# Absolute Temperature Scale

Constant-volume gas thermometer: When the column of mercury is adjusted so the top of the mercury is at the "0" mark on the scale, the volume of the gas is a constant. The height of the mercury column, h, then measures the pressure of the gas. This pressure can be used as a measure of temperature. (The pressure of the gas is a thermometric property).

Such a constant-volume gas thermometer gives easily reproducible results over a wide range of temperatures. It is accurate over a wide range of conditions -- as long as we avoid getting close to the condensation temperature of the gas. It is interesting to extrapolate this graph to see where the pressure would go to zero.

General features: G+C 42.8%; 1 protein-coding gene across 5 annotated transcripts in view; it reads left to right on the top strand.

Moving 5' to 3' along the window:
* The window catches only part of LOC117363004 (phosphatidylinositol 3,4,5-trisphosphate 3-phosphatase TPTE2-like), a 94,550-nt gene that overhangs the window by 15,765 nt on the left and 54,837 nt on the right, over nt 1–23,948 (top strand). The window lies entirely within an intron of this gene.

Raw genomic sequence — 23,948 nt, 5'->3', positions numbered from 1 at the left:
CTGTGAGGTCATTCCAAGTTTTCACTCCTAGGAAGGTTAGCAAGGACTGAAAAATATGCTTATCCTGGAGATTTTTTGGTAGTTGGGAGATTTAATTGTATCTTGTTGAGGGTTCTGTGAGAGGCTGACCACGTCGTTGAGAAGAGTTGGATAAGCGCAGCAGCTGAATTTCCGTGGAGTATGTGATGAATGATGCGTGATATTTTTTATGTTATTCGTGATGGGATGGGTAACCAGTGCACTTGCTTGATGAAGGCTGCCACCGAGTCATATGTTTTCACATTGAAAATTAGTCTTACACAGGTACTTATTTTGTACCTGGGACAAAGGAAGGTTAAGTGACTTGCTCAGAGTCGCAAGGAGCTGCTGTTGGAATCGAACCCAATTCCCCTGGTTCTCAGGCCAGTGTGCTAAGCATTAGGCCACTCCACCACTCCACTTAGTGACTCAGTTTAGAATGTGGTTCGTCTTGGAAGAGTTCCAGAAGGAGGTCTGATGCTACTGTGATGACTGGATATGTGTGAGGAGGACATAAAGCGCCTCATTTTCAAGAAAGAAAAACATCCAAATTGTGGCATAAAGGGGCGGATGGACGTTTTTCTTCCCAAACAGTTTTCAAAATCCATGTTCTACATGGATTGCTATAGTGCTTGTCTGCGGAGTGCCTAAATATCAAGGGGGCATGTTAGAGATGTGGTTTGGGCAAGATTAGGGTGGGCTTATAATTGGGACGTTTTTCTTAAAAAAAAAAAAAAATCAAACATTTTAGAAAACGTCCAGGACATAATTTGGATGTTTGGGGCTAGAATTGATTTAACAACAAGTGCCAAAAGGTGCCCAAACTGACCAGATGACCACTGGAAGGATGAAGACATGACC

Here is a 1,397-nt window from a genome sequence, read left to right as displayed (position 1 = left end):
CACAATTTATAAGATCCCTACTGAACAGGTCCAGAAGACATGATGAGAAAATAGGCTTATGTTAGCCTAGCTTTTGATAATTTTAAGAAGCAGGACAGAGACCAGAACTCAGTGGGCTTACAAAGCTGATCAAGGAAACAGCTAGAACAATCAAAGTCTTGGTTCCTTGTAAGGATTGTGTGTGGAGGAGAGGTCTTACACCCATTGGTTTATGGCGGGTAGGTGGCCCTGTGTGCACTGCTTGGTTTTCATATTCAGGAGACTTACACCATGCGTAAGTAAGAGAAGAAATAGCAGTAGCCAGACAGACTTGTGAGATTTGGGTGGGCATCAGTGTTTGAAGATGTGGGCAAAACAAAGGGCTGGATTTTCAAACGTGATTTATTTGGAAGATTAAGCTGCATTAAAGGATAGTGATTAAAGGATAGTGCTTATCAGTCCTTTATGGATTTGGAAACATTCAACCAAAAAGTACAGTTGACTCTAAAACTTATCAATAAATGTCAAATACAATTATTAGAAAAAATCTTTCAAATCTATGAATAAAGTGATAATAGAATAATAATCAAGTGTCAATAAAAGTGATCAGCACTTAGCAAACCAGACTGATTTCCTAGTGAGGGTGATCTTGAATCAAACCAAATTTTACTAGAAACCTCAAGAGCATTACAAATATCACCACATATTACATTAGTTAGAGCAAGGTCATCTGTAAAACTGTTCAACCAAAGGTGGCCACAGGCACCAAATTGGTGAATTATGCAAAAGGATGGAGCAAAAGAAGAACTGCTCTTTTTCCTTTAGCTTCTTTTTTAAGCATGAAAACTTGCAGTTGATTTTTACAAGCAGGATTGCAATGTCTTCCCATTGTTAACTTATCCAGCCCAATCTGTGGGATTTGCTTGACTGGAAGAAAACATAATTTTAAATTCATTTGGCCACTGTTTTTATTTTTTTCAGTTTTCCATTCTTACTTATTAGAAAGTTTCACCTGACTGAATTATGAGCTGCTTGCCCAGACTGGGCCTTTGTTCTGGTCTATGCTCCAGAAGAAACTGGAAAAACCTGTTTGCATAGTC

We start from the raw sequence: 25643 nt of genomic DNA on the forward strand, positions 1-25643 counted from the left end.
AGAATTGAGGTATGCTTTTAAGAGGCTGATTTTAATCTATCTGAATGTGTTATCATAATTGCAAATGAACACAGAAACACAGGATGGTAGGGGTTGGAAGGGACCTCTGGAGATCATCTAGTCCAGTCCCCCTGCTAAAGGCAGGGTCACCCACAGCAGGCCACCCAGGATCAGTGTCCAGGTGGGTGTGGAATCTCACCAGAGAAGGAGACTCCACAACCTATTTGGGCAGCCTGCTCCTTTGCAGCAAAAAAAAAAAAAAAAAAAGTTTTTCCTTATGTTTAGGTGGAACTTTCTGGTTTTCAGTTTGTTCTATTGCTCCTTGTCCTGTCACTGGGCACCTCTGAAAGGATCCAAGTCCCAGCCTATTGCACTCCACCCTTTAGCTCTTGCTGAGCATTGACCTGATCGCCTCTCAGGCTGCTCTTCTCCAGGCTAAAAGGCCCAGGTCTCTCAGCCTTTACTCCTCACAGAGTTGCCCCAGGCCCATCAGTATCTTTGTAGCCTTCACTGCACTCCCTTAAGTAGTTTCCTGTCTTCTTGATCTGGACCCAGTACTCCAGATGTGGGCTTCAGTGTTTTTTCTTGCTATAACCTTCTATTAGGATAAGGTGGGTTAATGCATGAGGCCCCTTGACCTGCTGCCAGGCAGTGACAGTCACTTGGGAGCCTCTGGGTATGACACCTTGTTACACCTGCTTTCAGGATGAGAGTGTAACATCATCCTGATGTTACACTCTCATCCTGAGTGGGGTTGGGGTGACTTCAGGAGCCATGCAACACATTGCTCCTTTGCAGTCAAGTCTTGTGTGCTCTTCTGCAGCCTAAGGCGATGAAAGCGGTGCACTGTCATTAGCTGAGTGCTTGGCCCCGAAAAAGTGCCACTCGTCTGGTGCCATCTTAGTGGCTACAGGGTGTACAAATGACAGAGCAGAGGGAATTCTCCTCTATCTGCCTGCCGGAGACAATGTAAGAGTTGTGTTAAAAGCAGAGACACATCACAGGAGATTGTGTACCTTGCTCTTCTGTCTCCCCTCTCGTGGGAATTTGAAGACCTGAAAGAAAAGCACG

If we use constant-volume gas thermometers filled with gasses of different kinds or at different pressures, we will still measure the same temperatures. That is why a constant-volume gas thermometer is useful! And an extrapolation of each of their graphs to zero pressure occurs at the same temperature, - 273.15oC.

We can -- and will -- use this to create a new temperature scale, the absolute temperature scale. This common temperature at which all the constant-volume gas thermometers converge is called absolute zero. The size of the units on this scale are the same as on the Celsius temperature scale. The units are called kelvins and are indicated by K -- without a "degree" sign. This is also known as the Kelvin temperature scale.